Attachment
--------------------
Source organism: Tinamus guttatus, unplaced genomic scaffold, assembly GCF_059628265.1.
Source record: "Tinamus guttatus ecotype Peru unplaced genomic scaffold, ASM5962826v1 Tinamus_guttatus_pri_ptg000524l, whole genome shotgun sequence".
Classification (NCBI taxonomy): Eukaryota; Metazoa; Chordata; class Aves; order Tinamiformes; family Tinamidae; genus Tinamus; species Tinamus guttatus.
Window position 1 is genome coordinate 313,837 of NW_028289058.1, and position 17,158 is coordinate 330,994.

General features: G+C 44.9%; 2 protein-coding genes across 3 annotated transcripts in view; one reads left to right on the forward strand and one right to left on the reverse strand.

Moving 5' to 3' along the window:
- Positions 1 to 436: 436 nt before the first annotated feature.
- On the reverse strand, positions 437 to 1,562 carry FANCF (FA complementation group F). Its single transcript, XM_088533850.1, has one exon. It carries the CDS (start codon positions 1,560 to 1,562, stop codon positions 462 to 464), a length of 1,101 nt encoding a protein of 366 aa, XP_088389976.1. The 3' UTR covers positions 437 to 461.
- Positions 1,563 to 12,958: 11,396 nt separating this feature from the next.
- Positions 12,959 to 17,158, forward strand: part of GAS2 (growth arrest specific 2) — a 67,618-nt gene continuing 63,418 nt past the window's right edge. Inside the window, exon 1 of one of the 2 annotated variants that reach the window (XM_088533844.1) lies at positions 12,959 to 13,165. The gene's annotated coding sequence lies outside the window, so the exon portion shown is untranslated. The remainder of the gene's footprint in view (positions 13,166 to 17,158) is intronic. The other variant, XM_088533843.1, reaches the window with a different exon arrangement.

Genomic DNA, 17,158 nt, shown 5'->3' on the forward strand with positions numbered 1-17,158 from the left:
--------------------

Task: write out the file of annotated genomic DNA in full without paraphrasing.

Source organism: Tinamus guttatus, unplaced genomic scaffold, assembly GCF_059628265.1.
Source record: "Tinamus guttatus ecotype Peru unplaced genomic scaffold, ASM5962826v1 Tinamus_guttatus_pri_ptg000524l, whole genome shotgun sequence".
Classification (NCBI taxonomy): Eukaryota; Metazoa; Chordata; class Aves; order Tinamiformes; family Tinamidae; genus Tinamus; species Tinamus guttatus.
Window position 1 is genome coordinate 313,837 of NW_028289058.1, and position 17,158 is coordinate 330,994.

General features: G+C 44.9%; 2 protein-coding genes across 3 annotated transcripts in view; one reads left to right on the forward strand and one right to left on the reverse strand.

Moving 5' to 3' along the window:
- Positions 1 to 436: 436 nt before the first annotated feature.
- On the reverse strand, positions 437 to 1,562 carry FANCF (FA complementation group F). Its single transcript, XM_088533850.1, has one exon. It carries the CDS (start codon positions 1,560 to 1,562, stop codon positions 462 to 464), a length of 1,101 nt encoding a protein of 366 aa, XP_088389976.1. The 3' UTR covers positions 437 to 461.
- Positions 1,563 to 12,958: 11,396 nt separating this feature from the next.
- Positions 12,959 to 17,158, forward strand: part of GAS2 (growth arrest specific 2) — a 67,618-nt gene continuing 63,418 nt past the window's right edge. Inside the window, exon 1 of one of the 2 annotated variants that reach the window (XM_088533844.1) lies at positions 12,959 to 13,165. The gene's annotated coding sequence lies outside the window, so the exon portion shown is untranslated. The remainder of the gene's footprint in view (positions 13,166 to 17,158) is intronic. The other variant, XM_088533843.1, reaches the window with a different exon arrangement.

Genomic DNA, 17,158 nt, shown 5'->3' on the forward strand with positions numbered 1-17,158 from the left: